How truthful is O'Reilly? Chris Wallace? Joe Scarborough and Sean Hannity? Well, if PolitiFact is any guideline as to the accuracy of facts and verisimilitude of PunditFact itself, Rachel Maddow will most likely nail it as she had done in the past. They ought to be sued for their own lack of fact checking.
While it remains to be seen who the most trusted name in news will be, the act of rating talking heads promises to be a fun one. Now if we can just hook up these people to get a large, non-lethal jolt of electricity every time they lie, we'd have a lot more fun with this. If we turn up the juice, we might even have ourselves a Hunger Games of News -- and around election time, won't that be fun?
Here's a hard one to figure out and even harder to accept if true (I'll get into that in a minute) -- Fox News did a better background check on a potential witness than those stalwarts over at 60 Minutes. Before you scoff, read on.
The story in question has to do with the GOP's second favorite talking point-- Benghazi. The first, of course, is the "trainwreck" of Obamacare. There's not a more commonly used mantra in all of the Republi-kingdom than trainwreck but close behind is Benghazi. So any sliver of embarrassment or innuendo of wrong doing by Obama on Benghazi becomes instant fodder on Fox News.
So how is it that 60 Minutes produces a segment that Fox News held back because even that bastion of rumor and innuendo found the witness's story to be contradictory to his official reports?
The basis of the 60 Minutes segment was an eye-witness account of the attack September 11, 2012. The focus was on a contractor who went by the pseudonym “Morgan Jones,” a security officer who witnessed the diplomatic compound attack. I guess you can't get much better than someone who was right there in the heat of the lethal riot to give you a true perspective.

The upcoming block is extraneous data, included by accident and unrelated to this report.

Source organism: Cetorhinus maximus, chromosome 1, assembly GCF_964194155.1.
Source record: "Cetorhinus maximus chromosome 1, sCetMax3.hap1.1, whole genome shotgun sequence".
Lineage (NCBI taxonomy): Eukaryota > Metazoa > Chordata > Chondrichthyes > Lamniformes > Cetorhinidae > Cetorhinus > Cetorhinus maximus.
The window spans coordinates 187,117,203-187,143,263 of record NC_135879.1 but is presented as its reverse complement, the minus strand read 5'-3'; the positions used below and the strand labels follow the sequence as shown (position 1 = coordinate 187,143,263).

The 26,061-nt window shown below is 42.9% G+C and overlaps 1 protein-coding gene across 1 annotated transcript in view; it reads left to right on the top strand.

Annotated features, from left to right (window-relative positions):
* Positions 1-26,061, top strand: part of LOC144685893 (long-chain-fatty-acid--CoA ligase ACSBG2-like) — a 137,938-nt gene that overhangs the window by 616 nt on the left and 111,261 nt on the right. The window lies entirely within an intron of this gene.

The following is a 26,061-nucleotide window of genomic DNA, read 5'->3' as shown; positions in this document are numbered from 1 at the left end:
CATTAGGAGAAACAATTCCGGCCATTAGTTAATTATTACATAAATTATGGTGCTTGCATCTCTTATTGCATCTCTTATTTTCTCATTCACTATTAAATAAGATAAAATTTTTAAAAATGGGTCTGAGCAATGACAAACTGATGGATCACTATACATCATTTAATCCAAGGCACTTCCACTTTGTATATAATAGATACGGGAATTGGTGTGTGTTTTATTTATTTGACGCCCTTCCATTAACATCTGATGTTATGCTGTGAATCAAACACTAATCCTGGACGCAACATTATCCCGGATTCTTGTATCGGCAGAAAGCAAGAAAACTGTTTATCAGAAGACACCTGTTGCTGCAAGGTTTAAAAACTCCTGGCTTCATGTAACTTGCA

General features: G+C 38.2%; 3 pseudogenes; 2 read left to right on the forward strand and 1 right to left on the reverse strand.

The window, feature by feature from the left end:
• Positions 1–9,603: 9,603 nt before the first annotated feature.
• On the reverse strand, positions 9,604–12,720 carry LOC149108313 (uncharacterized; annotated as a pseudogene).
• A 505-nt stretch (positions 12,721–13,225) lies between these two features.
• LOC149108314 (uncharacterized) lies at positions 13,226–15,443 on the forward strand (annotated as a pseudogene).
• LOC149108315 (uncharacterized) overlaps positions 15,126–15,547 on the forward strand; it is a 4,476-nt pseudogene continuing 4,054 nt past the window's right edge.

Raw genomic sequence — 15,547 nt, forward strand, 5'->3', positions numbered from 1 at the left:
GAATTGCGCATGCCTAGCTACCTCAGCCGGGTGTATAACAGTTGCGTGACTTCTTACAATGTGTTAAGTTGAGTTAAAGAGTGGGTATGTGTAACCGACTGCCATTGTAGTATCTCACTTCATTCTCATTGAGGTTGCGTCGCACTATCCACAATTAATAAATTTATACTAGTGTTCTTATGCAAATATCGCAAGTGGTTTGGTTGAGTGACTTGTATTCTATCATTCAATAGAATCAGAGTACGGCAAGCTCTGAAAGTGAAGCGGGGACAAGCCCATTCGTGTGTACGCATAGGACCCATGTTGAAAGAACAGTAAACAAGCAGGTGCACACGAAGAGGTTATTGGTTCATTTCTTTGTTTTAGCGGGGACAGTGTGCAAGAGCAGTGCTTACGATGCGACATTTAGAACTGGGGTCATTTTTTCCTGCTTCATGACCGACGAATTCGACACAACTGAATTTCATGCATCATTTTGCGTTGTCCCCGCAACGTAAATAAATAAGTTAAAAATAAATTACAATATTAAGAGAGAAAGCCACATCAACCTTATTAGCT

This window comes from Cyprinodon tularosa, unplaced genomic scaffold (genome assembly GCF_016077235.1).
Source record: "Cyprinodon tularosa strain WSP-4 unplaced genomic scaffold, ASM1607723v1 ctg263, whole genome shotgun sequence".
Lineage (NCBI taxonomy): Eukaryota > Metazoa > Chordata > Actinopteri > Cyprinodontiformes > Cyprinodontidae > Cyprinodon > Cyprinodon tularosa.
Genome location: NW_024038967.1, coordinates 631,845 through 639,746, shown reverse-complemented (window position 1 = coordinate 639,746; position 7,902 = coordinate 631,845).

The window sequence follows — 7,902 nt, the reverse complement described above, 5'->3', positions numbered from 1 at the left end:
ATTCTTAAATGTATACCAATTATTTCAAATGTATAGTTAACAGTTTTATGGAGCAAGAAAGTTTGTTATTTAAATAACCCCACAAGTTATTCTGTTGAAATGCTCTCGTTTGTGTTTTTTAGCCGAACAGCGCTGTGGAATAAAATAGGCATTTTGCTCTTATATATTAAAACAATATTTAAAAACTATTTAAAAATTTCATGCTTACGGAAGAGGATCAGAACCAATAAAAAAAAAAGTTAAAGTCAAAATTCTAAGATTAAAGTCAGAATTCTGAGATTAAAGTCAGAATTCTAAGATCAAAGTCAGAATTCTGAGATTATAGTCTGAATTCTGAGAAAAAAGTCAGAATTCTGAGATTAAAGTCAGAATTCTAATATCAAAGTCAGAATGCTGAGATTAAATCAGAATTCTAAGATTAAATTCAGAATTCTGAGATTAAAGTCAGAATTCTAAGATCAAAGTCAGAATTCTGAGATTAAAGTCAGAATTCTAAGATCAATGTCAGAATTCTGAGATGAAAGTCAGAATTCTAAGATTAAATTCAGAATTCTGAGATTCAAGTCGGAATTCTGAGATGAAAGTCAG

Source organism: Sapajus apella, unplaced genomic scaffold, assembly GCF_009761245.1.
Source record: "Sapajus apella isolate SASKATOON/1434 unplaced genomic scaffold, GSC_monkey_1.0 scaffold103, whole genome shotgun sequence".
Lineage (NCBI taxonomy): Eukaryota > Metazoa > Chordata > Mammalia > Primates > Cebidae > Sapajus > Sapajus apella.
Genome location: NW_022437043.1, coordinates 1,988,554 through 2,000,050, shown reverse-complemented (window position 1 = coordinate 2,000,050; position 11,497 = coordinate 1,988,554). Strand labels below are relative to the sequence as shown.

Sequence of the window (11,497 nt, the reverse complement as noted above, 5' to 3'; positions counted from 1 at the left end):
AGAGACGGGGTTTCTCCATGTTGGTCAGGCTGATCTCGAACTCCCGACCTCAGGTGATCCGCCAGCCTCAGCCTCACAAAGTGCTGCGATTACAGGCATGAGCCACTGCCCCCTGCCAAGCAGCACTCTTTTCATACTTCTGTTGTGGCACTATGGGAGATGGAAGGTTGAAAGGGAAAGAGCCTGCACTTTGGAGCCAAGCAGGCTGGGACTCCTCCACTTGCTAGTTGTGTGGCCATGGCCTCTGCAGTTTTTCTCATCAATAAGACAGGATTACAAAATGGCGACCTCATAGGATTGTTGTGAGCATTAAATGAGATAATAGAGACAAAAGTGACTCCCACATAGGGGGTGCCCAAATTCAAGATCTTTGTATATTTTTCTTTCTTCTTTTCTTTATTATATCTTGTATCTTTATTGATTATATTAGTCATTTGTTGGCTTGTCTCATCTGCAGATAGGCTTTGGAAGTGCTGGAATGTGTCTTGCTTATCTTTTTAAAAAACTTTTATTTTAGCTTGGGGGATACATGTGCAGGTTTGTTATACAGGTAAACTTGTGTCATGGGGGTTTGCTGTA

From Raw Story:
A Fox News correspondent said the following day that the network had been working on a story with the same security officer, but those efforts ended when he asked for money in exchange for his participation.
Fox News aren't the only ones who question the motives and veracity of the contractor's statements. The Raw Story goes on:
The Washington Post report, published Thursday, said the source [“Morgan Jones,”] provided a written account to his employers three days after the attack that he’d spent the night of the Sept. 11, 2012, terrorist attack at his own beachside villa in Benghazi.
“We could not get anywhere near (the diplomatic compound) as roadblocks had been set up,” said the security contractor, whose real name was confirmed as Dylan Davies by officials who’d worked with him in Libya.
So who you gonna believe? Dylan "Morgan Jones" Davies or his official report filed three days after the event? Before you make up your mind, consider this:
The “60 Minutes” report claimed the security officer had scaled a 12-foot wall while it was still overrun with Al Qaeda forces, and Davies said on the program that he’d personally struck one of the terrorists in the face with the butt of his rifle.
A brave Brit, he is. Yet:
The security officer’s co-author told The Washington Post that Davies may have been dishonest in his incident report because his employer had asked him to stay away from the compound after he was told of the attack by telephone.
On the heels of these revelations, what should venerable truth sayers like 60 Minutes do? Well, so far they are standing by their story. Hmm.
It does make you wonder... If it doesn't stand the low-bar sniff test at Fox News... if it fails the higher veracity standards at the Washington Post, what does CBS know that the others don't? Is that big CBS eye about to blink?
Armed with these diverging reports, watch the segment and decide for yourself:
CBS, we're waiting...
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Lt. Col Barry Wingard is the lawyer for Gitmo detainee Fayiz Al-Kandari. For their ongoing story + related topics, please click on the link below:
Kuwaiti Citizen Detained at Guantanamo since 2002